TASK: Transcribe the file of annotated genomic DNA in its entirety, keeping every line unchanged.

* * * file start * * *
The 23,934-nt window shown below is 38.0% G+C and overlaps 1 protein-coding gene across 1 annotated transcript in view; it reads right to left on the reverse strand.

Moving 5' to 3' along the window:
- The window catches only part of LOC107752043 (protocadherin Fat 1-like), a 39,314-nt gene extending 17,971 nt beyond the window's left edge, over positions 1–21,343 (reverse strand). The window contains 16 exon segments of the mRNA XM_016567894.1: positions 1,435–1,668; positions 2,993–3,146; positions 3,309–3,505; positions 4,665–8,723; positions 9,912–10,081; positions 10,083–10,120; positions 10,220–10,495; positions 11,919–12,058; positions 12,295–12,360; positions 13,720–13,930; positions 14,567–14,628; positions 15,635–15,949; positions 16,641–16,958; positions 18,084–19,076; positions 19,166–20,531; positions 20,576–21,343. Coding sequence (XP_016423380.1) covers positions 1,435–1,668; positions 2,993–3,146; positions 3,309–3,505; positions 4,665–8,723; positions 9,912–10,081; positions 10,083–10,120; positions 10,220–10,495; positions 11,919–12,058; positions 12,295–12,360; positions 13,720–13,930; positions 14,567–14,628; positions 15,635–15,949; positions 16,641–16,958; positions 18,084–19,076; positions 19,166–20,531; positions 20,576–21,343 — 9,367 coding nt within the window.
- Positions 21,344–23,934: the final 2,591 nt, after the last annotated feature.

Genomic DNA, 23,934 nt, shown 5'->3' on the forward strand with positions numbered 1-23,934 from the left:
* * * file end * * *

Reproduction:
The 23,934-nt window shown below is 38.0% G+C and overlaps 1 protein-coding gene across 1 annotated transcript in view; it reads right to left on the reverse strand.

Moving 5' to 3' along the window:
- The window catches only part of LOC107752043 (protocadherin Fat 1-like), a 39,314-nt gene extending 17,971 nt beyond the window's left edge, over positions 1–21,343 (reverse strand). The window contains 16 exon segments of the mRNA XM_016567894.1: positions 1,435–1,668; positions 2,993–3,146; positions 3,309–3,505; positions 4,665–8,723; positions 9,912–10,081; positions 10,083–10,120; positions 10,220–10,495; positions 11,919–12,058; positions 12,295–12,360; positions 13,720–13,930; positions 14,567–14,628; positions 15,635–15,949; positions 16,641–16,958; positions 18,084–19,076; positions 19,166–20,531; positions 20,576–21,343. Coding sequence (XP_016423380.1) covers positions 1,435–1,668; positions 2,993–3,146; positions 3,309–3,505; positions 4,665–8,723; positions 9,912–10,081; positions 10,083–10,120; positions 10,220–10,495; positions 11,919–12,058; positions 12,295–12,360; positions 13,720–13,930; positions 14,567–14,628; positions 15,635–15,949; positions 16,641–16,958; positions 18,084–19,076; positions 19,166–20,531; positions 20,576–21,343 — 9,367 coding nt within the window.
- Positions 21,344–23,934: the final 2,591 nt, after the last annotated feature.

Genomic DNA, 23,934 nt, shown 5'->3' on the forward strand with positions numbered 1-23,934 from the left: